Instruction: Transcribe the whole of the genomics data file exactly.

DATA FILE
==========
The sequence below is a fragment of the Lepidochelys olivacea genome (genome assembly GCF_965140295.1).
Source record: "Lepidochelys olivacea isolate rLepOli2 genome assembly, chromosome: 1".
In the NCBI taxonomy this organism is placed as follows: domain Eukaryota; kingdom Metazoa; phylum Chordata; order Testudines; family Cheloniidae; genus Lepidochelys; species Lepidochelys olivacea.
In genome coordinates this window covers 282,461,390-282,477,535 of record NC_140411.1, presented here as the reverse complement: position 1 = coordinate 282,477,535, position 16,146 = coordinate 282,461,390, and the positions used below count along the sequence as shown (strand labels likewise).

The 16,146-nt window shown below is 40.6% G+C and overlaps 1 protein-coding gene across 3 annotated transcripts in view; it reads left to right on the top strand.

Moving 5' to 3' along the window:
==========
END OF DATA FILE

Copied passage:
The sequence below is a fragment of the Lepidochelys olivacea genome (genome assembly GCF_965140295.1).
Source record: "Lepidochelys olivacea isolate rLepOli2 genome assembly, chromosome: 1".
In the NCBI taxonomy this organism is placed as follows: domain Eukaryota; kingdom Metazoa; phylum Chordata; order Testudines; family Cheloniidae; genus Lepidochelys; species Lepidochelys olivacea.
In genome coordinates this window covers 282,461,390-282,477,535 of record NC_140411.1, presented here as the reverse complement: position 1 = coordinate 282,477,535, position 16,146 = coordinate 282,461,390, and the positions used below count along the sequence as shown (strand labels likewise).

The 16,146-nt window shown below is 40.6% G+C and overlaps 1 protein-coding gene across 3 annotated transcripts in view; it reads left to right on the top strand.

Moving 5' to 3' along the window: